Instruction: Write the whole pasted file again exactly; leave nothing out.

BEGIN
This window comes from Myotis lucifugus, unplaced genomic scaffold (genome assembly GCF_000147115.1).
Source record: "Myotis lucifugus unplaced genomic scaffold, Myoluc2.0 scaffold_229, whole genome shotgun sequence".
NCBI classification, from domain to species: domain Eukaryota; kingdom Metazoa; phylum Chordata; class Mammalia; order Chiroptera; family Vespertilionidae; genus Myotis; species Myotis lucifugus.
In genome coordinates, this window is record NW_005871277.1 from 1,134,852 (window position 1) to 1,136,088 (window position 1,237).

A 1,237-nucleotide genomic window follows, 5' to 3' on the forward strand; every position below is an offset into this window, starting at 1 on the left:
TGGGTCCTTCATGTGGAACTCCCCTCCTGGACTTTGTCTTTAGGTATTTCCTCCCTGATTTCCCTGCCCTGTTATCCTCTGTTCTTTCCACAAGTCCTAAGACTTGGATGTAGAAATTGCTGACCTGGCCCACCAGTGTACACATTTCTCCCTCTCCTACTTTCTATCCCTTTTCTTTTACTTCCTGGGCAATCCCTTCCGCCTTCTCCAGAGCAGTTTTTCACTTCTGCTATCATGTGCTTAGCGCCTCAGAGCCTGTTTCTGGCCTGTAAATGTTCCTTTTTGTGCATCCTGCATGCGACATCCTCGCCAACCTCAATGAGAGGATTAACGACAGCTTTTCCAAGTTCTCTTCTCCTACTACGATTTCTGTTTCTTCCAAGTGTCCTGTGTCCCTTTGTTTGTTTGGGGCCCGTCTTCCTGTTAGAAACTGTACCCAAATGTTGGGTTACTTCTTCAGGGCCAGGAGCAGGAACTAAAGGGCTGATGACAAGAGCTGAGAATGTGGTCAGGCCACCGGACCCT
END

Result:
This window comes from Myotis lucifugus, unplaced genomic scaffold (genome assembly GCF_000147115.1).
Source record: "Myotis lucifugus unplaced genomic scaffold, Myoluc2.0 scaffold_229, whole genome shotgun sequence".
NCBI classification, from domain to species: domain Eukaryota; kingdom Metazoa; phylum Chordata; class Mammalia; order Chiroptera; family Vespertilionidae; genus Myotis; species Myotis lucifugus.
In genome coordinates, this window is record NW_005871277.1 from 1,134,852 (window position 1) to 1,136,088 (window position 1,237).

A 1,237-nucleotide genomic window follows, 5' to 3' on the forward strand; every position below is an offset into this window, starting at 1 on the left:
TGGGTCCTTCATGTGGAACTCCCCTCCTGGACTTTGTCTTTAGGTATTTCCTCCCTGATTTCCCTGCCCTGTTATCCTCTGTTCTTTCCACAAGTCCTAAGACTTGGATGTAGAAATTGCTGACCTGGCCCACCAGTGTACACATTTCTCCCTCTCCTACTTTCTATCCCTTTTCTTTTACTTCCTGGGCAATCCCTTCCGCCTTCTCCAGAGCAGTTTTTCACTTCTGCTATCATGTGCTTAGCGCCTCAGAGCCTGTTTCTGGCCTGTAAATGTTCCTTTTTGTGCATCCTGCATGCGACATCCTCGCCAACCTCAATGAGAGGATTAACGACAGCTTTTCCAAGTTCTCTTCTCCTACTACGATTTCTGTTTCTTCCAAGTGTCCTGTGTCCCTTTGTTTGTTTGGGGCCCGTCTTCCTGTTAGAAACTGTACCCAAATGTTGGGTTACTTCTTCAGGGCCAGGAGCAGGAACTAAAGGGCTGATGACAAGAGCTGAGAATGTGGTCAGGCCACCGGACCCT